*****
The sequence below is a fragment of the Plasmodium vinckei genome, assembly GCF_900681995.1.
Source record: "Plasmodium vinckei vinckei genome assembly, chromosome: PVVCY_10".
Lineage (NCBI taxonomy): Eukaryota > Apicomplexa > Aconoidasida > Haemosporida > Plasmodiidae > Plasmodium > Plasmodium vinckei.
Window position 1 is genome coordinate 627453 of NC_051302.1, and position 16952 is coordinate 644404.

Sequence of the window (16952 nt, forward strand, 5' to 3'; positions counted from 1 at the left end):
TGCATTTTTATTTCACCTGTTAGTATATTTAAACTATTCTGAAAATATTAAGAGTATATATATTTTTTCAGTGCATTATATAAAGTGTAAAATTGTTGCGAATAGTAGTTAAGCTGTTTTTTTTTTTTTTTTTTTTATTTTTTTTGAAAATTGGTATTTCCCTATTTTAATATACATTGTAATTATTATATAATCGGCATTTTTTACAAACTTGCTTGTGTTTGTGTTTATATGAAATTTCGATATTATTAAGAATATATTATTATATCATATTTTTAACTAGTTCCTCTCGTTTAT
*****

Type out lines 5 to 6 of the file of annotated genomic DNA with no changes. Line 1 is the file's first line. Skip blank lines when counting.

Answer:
Sequence of the window (16952 nt, forward strand, 5' to 3'; positions counted from 1 at the left end):
TGCATTTTTATTTCACCTGTTAGTATATTTAAACTATTCTGAAAATATTAAGAGTATATATATTTTTTCAGTGCATTATATAAAGTGTAAAATTGTTGCGAATAGTAGTTAAGCTGTTTTTTTTTTTTTTTTTTTTATTTTTTTTGAAAATTGGTATTTCCCTATTTTAATATACATTGTAATTATTATATAATCGGCATTTTTTACAAACTTGCTTGTGTTTGTGTTTATATGAAATTTCGATATTATTAAGAATATATTATTATATCATATTTTTAACTAGTTCCTCTCGTTTAT